JEFFERSON CITY — Not all of Burdett Wilson’s computer programming students at Macon Area Career and Technical Education Center are planning on earning bachelor’s degrees.
Some of them are taking their coding skills directly into the workforce, earning starting annual salaries ranging from $26,000 to $30,000 with just a high school diploma. Wilson even had one student accept a $65,000 salary for a data analysis job in St. Louis within two years of graduating high school.
That’s why Wilson wants to make sure policymakers in Jefferson City don’t design the state’s new computer science curriculum with only traditional four-year college-bound students in mind.
“One of the trends nationwide is to turn computer science at the high school level into Advanced Placement courses,” Wilson told the Missouri State Board of Education at its meeting Tuesday morning. “Some of my students told me they never would have taken my class if it had AP in front of the name,” he said, emphasizing the real-world value of learning computer science skills.
Wilson’s testimony came as the state education board met to hear updates from the computer science work group, which is comprised of educators tasked with developing K-12 computer science performance standards.
The group formed after Missouri Gov. Mike Parson signed House Bill 3 into law last October. The law allows students to apply a computer science course toward graduation requirements and aims to expand awareness about job opportunities in STEM fields. It falls in line with Parson’s broader agenda of investing in workforce development to meet the technological demands of the 21st century and encourage students to pursue a variety of high-need professions, like coding.
“Computer science is a literacy,” said Doug Barton, a Lindbergh School District instructional technology curriculum specialist and one of five educators in charge of the working group.
“Not every student needs to be a coder, but every student should understand how it all works,” added group leader Bob Deneau, who also serves as an instructional technology specialist at Rockwood School District in the greater St. Louis area.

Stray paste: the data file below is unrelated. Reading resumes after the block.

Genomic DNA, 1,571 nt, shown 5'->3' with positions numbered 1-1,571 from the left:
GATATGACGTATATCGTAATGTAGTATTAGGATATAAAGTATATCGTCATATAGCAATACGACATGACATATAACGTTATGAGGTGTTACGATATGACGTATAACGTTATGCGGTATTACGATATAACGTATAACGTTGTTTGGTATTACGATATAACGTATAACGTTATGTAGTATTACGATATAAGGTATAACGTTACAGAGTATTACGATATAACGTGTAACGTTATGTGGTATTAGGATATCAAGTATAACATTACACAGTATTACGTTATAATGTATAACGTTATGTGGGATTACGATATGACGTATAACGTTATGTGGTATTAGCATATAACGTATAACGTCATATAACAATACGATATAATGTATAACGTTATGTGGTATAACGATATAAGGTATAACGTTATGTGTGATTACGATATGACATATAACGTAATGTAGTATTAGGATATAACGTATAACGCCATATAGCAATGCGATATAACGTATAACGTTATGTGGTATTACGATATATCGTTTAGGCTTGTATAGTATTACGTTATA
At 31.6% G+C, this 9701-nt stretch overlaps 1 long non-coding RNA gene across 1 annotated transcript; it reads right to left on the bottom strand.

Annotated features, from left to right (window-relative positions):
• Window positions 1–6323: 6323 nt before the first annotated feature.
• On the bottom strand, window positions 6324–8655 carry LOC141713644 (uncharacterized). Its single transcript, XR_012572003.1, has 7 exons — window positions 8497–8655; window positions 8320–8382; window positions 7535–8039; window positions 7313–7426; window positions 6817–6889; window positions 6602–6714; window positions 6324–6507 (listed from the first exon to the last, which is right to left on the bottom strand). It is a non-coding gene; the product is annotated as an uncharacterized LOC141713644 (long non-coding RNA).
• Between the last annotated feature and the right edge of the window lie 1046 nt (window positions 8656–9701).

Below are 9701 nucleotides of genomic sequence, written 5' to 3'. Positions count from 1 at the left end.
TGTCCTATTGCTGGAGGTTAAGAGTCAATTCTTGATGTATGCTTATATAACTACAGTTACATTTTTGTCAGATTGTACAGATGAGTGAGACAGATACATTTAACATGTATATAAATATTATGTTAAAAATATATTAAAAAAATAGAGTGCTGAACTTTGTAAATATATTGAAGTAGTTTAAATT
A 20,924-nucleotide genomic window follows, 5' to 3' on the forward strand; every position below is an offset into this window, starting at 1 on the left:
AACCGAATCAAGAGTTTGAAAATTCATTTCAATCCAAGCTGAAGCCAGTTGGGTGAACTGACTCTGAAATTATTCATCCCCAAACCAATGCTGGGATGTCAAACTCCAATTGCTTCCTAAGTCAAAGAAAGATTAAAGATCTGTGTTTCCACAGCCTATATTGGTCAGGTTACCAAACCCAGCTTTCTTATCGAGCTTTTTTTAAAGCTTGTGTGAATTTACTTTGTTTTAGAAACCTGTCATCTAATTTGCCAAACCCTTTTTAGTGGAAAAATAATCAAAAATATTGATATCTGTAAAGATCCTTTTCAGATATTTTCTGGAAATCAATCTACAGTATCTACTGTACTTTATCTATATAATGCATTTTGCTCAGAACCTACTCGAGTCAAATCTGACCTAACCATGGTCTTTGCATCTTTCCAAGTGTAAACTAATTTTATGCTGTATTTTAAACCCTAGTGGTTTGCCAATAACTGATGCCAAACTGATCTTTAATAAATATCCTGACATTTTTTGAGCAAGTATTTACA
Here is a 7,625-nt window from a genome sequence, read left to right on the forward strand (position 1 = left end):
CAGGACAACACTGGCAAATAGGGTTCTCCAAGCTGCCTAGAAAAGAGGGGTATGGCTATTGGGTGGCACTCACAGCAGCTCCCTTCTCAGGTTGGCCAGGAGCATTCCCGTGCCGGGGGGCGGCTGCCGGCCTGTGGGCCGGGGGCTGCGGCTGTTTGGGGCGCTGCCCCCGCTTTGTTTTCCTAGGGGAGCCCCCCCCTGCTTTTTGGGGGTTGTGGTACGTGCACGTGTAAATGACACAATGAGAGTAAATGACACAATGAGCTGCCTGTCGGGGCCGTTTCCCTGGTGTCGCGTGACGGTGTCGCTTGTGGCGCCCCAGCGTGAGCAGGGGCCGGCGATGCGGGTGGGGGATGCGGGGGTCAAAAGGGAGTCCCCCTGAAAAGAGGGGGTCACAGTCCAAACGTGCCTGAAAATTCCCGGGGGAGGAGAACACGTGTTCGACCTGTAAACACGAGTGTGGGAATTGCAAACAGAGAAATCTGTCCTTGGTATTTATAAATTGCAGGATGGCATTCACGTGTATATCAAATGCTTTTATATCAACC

To improve computer science literacy in Missouri schools, Barton said the group, which has consulted with industry experts and policy experts from the Missouri Department of Elementary and Secondary Education, is considering two possibilities: adding entirely new computer science courses, especially at the high school-level, and integrating computer science skills into existing courses.
Patrick Sasser, a group member and digital media teacher from Columbia Public Schools, said the goal of the new computer science standards is to provide a foundation for local school districts to implement as they see fit.
“If a school district decides to create stand-alone course at the high school level, then they have a good document to draw from. At the same time if they decide they think it’s best to use an integrative approach, then they also have a document that can help them find those connections,” Sasser said.
Education board member Peter F. Herschend raised concerns about how these extra requirements could stretch educators too thin.
“The vast majority of teachers did not have a class in teaching computer science,” Herschend said. “Making it a separate class is one more class in a curriculum that’s already full.”
Deneau said supporting teachers is key to advancing the goals of the computer science standards. “Teachers are going to need our support through resources, through our guidance. (We want to) take away the fear that computers can (instill) in people.”
But before computer literacy can reach all of of Missouri’s school districts, every community will need the proper infrastructure in place, namely broadband internet. Last year, Missouri lawmakers created a Broadband Development Office to address disparities in high-speed internet access, after a 2018 report by the Columbia Missourian explored the issue.
Missouri Education Commissioner Margie Vandeven said that while Missouri hasn’t quite closed the broadband gap, “it hopes to be there by the end of next year.”
The computer science work group will take public comment on its drafted standards over the next month and submit its work in April. From there, the legislature’s Joint Committee on Education will hear the final recommendations. Finally, in May, the state education board will consider them for approval.
Supervising editor is Mark Horvit.